Photo credit: Annayelli Lizette
AuxCordFM is proud to present the second installment in our ‘Best of 2018’ albums countdown. The ten albums selected by Editor James Shotwell will be announced and celebrated through a series of essays. Click here to review the full list and follow us on Twitter for additional updates.
Anthony Green is a force of nature. Unlike many of his peers, whose creative juices have slowed over the years, Green seems incapable of such change. Between his work with Circa Survive and Saosin alone, he’s produced more than half a dozen albums, but that is merely the tip of the iceberg that is his creative output. Green also works with The Sound Of Animals Fighting, the mysterious masked rock group he helped bring to life in the mid-2000s, and he contributes guest vocals to numerous projects every year. How he manages to save anything for himself is a feat none of us can really wrap our heads around, but earlier this year he proved he still has more to say with the surprise release of his fifth solo album, Would You Still Be In Love.
Backed by minimal accompaniment, Green uses Would You Still Be In Love to share his most personal and direct songwriting with listeners. The album plays as a makeshift concert for one, with Green pouring out his every thought on love, sex, death, and fatherhood through his signature high tenor voice. That formula for music making is similar to his previous solo releases, which have primarily relied on acoustic guitars and personal songwriting, but there is a distinct bit of melancholy present throughout this album that denotes the mindset a man realizing his quickly approaching middle age. On “Vera Lynn,” for example, he sings “nothing really matters when everything goes in the end.” That’s about as rebellious as one can get and yet, somehow, Green makes it appealing to the masses.
There was a time when Anthony Green used music to reach those he loved because his struggles with drug addiction had otherwise fractured their relationships. Now clean for more than half a decade, Green still uses his music to reach those closest to him, though the reasons for doing so have evolved. His numerous commitments in the world of music, not to mention the audience hoping to see him in person, is continuously pulling Green away from home. He’s always been on to give fans as much of himself as possible, but as his four sons continue to age and his wife, Meredith, waits for him back home in Pennsylvania, you can sense the struggle to find balance growing more pronounced. “Love,” which doubles as a letter to his children, summarizes this struggle beautifully. “Once we watched a lazy world go by,” sings Green, “now those days seem to fly.”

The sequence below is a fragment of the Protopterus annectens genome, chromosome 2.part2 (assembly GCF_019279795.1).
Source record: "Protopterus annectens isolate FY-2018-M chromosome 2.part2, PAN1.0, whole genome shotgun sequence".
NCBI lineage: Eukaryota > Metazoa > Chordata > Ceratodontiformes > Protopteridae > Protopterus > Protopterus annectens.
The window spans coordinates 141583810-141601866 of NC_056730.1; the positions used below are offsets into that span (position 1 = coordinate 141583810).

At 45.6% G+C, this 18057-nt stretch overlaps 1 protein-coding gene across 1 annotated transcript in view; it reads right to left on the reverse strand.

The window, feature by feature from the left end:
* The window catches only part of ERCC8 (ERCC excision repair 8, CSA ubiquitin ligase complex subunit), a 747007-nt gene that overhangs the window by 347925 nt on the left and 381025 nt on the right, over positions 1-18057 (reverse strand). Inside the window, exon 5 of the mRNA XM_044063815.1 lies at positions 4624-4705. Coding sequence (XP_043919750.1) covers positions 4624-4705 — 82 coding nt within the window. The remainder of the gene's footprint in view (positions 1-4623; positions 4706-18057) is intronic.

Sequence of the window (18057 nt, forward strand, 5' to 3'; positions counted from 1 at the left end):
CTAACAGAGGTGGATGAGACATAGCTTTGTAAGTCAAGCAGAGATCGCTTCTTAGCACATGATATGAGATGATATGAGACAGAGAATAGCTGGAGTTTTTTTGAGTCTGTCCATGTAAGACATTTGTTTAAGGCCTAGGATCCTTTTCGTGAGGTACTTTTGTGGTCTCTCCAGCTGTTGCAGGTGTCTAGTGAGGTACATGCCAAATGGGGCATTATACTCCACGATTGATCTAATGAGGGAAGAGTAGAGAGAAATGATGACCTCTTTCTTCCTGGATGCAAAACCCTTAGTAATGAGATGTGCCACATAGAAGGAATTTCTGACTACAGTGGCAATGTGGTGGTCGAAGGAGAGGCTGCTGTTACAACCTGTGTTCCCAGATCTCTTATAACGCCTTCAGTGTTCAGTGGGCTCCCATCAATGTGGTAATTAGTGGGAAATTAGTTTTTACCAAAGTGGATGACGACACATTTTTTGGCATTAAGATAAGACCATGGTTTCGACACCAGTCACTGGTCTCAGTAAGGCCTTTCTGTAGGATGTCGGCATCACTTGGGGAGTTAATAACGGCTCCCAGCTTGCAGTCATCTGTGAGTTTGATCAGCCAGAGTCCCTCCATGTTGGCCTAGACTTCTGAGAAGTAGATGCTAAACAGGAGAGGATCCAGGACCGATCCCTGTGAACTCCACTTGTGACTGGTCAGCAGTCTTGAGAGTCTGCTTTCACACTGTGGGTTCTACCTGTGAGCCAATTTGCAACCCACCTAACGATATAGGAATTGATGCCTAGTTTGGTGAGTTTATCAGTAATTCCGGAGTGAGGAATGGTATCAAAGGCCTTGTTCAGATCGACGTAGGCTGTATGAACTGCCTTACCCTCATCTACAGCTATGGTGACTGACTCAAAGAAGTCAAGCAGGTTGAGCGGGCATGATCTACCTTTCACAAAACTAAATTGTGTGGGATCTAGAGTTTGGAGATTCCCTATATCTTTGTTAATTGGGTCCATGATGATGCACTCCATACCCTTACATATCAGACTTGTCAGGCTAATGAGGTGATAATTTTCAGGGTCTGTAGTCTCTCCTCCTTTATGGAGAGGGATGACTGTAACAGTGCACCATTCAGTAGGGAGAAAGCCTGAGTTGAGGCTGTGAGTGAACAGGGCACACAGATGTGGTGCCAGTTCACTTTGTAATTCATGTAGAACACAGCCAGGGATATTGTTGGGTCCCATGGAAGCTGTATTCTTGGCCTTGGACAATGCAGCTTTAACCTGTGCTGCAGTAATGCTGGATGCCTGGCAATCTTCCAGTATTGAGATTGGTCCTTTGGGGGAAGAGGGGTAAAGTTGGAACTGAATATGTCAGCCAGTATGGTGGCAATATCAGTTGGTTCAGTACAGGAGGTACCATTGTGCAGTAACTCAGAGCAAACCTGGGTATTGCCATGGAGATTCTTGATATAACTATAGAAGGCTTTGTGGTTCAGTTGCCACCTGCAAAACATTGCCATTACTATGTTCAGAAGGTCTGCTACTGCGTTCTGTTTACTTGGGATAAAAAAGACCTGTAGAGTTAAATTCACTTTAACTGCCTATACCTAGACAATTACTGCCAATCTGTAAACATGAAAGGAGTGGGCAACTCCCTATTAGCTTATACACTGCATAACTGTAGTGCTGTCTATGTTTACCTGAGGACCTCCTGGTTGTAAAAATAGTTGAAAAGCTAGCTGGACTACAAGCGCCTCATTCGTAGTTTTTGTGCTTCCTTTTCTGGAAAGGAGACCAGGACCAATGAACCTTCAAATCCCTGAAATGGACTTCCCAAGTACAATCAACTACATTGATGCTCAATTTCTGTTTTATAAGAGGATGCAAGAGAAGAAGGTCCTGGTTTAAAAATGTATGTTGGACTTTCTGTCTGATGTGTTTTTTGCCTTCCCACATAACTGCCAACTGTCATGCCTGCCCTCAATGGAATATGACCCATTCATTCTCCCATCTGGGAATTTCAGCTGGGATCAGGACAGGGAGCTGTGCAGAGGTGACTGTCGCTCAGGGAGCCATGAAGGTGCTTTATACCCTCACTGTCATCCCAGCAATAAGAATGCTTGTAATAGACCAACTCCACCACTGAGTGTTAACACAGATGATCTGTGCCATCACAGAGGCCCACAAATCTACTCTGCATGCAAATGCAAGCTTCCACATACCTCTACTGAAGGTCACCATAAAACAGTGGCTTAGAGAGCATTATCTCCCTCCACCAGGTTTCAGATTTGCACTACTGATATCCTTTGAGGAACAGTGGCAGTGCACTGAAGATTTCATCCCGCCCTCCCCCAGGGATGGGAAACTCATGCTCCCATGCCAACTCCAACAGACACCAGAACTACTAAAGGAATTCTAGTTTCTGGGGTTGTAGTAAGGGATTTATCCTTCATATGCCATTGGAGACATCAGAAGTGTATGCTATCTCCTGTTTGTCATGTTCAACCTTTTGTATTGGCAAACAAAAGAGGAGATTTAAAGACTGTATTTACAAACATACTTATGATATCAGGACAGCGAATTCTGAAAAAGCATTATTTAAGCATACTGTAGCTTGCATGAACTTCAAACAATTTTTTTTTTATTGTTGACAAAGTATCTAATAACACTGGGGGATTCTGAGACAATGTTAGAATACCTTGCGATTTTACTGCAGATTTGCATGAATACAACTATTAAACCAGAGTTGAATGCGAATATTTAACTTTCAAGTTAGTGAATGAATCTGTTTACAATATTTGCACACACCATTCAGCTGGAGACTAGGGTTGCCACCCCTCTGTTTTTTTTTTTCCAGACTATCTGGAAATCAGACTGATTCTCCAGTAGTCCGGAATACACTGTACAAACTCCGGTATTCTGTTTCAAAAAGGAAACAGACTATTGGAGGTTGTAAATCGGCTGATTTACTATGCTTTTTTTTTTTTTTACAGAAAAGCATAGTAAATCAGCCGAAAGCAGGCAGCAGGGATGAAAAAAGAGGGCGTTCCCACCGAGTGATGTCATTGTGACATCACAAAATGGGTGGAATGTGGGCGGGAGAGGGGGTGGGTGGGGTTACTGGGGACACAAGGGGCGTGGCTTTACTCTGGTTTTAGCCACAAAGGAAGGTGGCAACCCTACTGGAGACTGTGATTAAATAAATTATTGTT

But balance isn’t the only thing Green seems to seek on Would You Still Be In Love. Many songs, including “Vera Lynn” and later cuts such as “Little Death,” obsess over the moments in life when emotions are at their peak. Whether it’s the sensation of meeting someone or leaving them for the last time, which Green believes to be the same emotion or the feelings that course through one’s being at the height of passion, there is an apparent desire to celebrate the way such instances make us feel alive. Green gives us the impression that he would choose to live in those experiences forever if he could, but time has taught him everything will eventually fade, especially those moments that matter most. Still, he rises each morning with the hope of finding that sensory and emotional peak with those he loves the most. That includes the listener, yes, but more importantly, he yearns to cherish and be fully present whenever he has a moment at home.